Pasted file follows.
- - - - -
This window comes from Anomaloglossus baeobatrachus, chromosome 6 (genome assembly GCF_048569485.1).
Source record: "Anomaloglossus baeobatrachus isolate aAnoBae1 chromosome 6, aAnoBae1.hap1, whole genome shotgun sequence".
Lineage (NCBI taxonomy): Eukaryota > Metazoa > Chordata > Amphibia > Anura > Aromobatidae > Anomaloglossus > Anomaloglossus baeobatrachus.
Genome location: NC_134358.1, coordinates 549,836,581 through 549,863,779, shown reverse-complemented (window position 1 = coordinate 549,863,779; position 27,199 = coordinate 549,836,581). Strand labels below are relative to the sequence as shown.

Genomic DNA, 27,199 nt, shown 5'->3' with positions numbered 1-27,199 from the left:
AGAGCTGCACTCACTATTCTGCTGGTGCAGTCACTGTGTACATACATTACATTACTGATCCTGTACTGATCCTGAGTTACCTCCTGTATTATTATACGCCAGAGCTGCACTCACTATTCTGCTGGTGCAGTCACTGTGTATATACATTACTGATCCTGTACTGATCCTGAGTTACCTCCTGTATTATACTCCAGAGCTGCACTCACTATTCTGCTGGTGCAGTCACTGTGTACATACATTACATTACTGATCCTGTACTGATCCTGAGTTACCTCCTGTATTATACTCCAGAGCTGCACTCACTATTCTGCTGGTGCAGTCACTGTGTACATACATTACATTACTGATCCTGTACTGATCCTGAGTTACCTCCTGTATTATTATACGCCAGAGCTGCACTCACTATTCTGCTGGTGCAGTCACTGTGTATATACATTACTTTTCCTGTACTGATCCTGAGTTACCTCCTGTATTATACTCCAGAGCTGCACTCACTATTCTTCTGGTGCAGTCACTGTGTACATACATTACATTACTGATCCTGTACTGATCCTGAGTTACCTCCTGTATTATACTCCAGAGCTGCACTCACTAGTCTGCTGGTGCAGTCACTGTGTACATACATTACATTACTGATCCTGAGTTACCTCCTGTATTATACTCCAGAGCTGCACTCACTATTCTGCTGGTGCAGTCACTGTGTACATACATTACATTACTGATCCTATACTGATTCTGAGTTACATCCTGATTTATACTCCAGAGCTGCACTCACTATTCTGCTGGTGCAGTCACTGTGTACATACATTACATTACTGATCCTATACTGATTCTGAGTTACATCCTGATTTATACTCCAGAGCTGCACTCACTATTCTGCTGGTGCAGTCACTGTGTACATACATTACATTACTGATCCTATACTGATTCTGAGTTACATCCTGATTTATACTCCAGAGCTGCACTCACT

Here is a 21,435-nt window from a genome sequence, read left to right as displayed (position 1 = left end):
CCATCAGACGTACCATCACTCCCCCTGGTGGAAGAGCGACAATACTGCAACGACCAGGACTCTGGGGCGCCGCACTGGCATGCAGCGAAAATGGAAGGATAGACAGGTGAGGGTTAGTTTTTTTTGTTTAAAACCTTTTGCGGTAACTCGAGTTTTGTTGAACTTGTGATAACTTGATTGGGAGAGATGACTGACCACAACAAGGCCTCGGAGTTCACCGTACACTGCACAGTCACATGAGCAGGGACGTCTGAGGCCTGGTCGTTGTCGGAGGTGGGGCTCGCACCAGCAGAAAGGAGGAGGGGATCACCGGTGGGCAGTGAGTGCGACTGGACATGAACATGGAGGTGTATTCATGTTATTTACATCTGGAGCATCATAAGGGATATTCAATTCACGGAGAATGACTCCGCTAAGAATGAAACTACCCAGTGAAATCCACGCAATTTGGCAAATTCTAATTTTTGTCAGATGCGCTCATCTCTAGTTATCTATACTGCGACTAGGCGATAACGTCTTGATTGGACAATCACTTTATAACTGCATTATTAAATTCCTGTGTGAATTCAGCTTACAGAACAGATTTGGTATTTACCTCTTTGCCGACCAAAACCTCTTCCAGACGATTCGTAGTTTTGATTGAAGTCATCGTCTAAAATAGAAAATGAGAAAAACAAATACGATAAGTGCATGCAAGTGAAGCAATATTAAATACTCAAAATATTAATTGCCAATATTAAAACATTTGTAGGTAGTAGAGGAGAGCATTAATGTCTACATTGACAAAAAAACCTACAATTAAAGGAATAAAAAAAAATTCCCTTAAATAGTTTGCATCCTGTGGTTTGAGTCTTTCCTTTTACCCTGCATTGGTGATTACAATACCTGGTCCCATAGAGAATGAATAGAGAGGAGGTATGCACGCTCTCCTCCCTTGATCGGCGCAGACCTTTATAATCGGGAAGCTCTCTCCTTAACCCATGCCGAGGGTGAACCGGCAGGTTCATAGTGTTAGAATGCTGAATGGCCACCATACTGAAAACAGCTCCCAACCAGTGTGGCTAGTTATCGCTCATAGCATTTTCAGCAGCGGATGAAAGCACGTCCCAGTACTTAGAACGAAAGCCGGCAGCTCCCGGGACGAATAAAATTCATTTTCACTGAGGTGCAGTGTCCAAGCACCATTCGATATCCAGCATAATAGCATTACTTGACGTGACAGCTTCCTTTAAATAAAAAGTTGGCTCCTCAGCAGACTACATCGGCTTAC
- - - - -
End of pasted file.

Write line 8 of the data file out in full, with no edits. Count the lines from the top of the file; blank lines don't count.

CCATCAGACGTACCATCACTCCCCCTGGTGGAAGAGCGACAATACTGCAACGACCAGGACTCTGGGGCGCCGCACTGGCATGCAGCGAAAATGGAAGGATAGACAGGTGAGGGTTAGTTTTTTTTGTTTAAAACCTTTTGCGGTAACTCGAGTTTTGTTGAACTTGTGATAACTTGATTGGGAGAGATGACTGACCACAACAAGGCCTCGGAGTTCACCGTACACTGCACAGTCACATGAGCAGGGACGTCTGAGGCCTGGTCGTTGTCGGAGGTGGGGCTCGCACCAGCAGAAAGGAGGAGGGGATCACCGGTGGGCAGTGAGTGCGACTGGACATGAACATGGAGGTGTATTCATGTTATTTACATCTGGAGCATCATAAGGGATATTCAATTCACGGAGAATGACTCCGCTAAGAATGAAACTACCCAGTGAAATCCACGCAATTTGGCAAATTCTAATTTTTGTCAGATGCGCTCATCTCTAGTTATCTATACTGCGACTAGGCGATAACGTCTTGATTGGACAATCACTTTATAACTGCATTATTAAATTCCTGTGTGAATTCAGCTTACAGAACAGATTTGGTATTTACCTCTTTGCCGACCAAAACCTCTTCCAGACGATTCGTAGTTTTGATTGAAGTCATCGTCTAAAATAGAAAATGAGAAAAACAAATACGATAAGTGCATGCAAGTGAAGCAATATTAAATACTCAAAATATTAATTGCCAATATTAAAACATTTGTAGGTAGTAGAGGAGAGCATTAATGTCTACATTGACAAAAAAACCTACAATTAAAGGAATAAAAAAAAATTCCCTTAAATAGTTTGCATCCTGTGGTTTGAGTCTTTCCTTTTACCCTGCATTGGTGATTACAATACCTGGTCCCATAGAGAATGAATAGAGAGGAGGTATGCACGCTCTCCTCCCTTGATCGGCGCAGACCTTTATAATCGGGAAGCTCTCTCCTTAACCCATGCCGAGGGTGAACCGGCAGGTTCATAGTGTTAGAATGCTGAATGGCCACCATACTGAAAACAGCTCCCAACCAGTGTGGCTAGTTATCGCTCATAGCATTTTCAGCAGCGGATGAAAGCACGTCCCAGTACTTAGAACGAAAGCCGGCAGCTCCCGGGACGAATAAAATTCATTTTCACTGAGGTGCAGTGTCCAAGCACCATTCGATATCCAGCATAATAGCATTACTTGACGTGACAGCTTCCTTTAAATAAAAAGTTGGCTCCTCAGCAGACTACATCGGCTTAC